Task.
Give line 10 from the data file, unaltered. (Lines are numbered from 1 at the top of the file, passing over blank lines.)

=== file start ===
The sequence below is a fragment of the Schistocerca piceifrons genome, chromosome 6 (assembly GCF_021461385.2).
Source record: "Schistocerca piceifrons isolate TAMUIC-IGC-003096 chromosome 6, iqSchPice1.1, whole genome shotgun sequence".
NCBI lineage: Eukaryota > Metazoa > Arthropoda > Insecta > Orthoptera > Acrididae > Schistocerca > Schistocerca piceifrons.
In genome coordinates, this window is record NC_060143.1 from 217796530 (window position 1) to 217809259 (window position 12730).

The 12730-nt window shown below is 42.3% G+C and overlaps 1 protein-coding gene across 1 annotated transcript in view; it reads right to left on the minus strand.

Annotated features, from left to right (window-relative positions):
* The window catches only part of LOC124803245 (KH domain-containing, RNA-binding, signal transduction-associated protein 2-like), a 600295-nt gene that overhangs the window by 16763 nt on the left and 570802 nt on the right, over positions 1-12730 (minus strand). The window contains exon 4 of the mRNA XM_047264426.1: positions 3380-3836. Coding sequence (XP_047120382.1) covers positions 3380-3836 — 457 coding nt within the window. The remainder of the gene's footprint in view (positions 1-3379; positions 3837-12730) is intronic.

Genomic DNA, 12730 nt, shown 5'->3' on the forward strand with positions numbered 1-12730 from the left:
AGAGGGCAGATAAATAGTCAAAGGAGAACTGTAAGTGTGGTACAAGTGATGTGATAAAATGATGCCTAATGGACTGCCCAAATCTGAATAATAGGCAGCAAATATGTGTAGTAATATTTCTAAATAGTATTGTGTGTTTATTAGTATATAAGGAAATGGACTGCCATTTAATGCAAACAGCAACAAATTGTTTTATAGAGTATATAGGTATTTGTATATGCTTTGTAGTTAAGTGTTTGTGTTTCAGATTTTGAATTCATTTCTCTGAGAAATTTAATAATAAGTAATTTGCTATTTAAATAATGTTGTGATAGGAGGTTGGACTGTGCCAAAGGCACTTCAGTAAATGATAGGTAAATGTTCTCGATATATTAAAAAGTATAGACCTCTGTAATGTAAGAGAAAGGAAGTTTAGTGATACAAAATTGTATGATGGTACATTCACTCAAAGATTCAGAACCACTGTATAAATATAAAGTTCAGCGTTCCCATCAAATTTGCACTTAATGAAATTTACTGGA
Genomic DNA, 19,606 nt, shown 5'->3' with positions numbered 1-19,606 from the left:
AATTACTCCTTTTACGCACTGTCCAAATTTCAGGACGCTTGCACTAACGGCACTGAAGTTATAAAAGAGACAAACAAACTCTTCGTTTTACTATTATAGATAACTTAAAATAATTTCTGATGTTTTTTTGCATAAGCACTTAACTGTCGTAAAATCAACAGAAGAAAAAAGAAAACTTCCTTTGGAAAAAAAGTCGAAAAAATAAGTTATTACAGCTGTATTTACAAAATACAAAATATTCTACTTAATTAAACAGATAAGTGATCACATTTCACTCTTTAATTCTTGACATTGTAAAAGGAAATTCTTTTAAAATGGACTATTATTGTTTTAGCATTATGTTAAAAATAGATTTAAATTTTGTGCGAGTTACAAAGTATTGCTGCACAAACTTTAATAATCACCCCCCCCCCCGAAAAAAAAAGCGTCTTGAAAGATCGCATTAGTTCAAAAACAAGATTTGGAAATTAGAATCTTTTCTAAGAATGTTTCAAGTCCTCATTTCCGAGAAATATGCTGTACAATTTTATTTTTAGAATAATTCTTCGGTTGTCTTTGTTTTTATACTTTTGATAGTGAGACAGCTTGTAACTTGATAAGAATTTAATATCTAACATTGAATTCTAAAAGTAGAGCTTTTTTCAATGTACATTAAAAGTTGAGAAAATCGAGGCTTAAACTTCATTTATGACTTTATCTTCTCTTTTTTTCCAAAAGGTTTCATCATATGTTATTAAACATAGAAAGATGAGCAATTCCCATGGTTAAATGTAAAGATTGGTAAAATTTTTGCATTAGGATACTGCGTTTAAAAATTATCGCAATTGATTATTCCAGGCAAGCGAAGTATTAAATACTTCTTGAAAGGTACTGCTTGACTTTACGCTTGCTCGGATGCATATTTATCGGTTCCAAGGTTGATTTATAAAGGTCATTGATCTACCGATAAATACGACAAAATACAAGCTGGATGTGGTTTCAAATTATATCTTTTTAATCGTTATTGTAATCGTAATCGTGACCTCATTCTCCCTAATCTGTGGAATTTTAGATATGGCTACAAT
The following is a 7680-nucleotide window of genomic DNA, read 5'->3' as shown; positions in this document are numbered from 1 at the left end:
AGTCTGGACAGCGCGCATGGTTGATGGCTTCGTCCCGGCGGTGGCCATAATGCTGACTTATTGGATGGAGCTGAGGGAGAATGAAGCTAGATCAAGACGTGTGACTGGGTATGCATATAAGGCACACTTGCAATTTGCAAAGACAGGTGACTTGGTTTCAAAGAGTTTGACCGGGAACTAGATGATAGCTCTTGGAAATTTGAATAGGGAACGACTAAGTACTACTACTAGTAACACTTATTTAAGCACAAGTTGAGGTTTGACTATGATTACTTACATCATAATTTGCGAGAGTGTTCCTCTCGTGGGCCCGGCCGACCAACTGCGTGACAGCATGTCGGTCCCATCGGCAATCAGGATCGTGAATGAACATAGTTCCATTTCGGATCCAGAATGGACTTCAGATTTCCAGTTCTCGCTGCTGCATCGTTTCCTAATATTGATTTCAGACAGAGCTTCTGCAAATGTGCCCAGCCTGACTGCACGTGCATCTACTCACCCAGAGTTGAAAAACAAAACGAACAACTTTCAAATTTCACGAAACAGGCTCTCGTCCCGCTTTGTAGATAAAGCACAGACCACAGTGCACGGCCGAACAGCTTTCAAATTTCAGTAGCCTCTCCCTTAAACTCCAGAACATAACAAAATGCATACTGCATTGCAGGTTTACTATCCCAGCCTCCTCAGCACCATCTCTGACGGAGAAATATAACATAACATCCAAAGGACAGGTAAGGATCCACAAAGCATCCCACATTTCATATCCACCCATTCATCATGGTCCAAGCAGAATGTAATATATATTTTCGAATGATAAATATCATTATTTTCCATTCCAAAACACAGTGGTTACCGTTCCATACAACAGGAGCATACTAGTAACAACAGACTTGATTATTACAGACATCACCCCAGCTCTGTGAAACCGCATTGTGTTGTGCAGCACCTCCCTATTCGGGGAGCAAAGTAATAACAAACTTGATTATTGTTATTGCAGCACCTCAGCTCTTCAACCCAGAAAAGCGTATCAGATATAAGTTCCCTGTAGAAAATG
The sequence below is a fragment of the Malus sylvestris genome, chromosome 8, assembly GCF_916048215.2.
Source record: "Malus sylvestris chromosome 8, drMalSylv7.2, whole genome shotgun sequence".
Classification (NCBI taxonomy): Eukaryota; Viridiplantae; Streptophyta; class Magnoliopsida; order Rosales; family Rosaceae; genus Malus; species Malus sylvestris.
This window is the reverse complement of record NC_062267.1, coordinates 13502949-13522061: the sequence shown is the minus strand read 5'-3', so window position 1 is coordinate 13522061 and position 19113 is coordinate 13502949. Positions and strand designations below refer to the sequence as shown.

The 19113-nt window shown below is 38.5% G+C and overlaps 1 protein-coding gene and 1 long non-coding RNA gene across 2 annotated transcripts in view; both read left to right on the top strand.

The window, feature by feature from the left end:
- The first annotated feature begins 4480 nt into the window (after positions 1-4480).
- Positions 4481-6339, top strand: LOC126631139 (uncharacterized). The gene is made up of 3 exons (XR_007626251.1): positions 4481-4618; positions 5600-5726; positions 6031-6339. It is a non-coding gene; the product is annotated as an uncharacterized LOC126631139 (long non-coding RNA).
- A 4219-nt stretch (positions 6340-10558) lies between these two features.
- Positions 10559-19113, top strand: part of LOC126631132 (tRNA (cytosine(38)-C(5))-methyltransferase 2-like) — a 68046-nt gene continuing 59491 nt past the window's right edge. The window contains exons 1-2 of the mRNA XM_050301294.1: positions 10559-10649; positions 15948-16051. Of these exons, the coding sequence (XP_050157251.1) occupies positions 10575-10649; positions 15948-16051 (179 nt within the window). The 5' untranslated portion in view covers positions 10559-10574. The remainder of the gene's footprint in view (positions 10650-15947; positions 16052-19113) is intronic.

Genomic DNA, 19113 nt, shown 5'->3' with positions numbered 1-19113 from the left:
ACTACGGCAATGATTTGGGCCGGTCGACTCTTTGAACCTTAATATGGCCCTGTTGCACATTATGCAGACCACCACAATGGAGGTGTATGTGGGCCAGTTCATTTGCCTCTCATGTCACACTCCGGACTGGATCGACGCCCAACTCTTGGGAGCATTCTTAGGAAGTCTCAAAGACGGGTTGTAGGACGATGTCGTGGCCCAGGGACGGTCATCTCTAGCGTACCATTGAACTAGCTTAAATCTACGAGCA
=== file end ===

Genomic DNA, 19,606 nt, shown 5'->3' with positions numbered 1-19,606 from the left: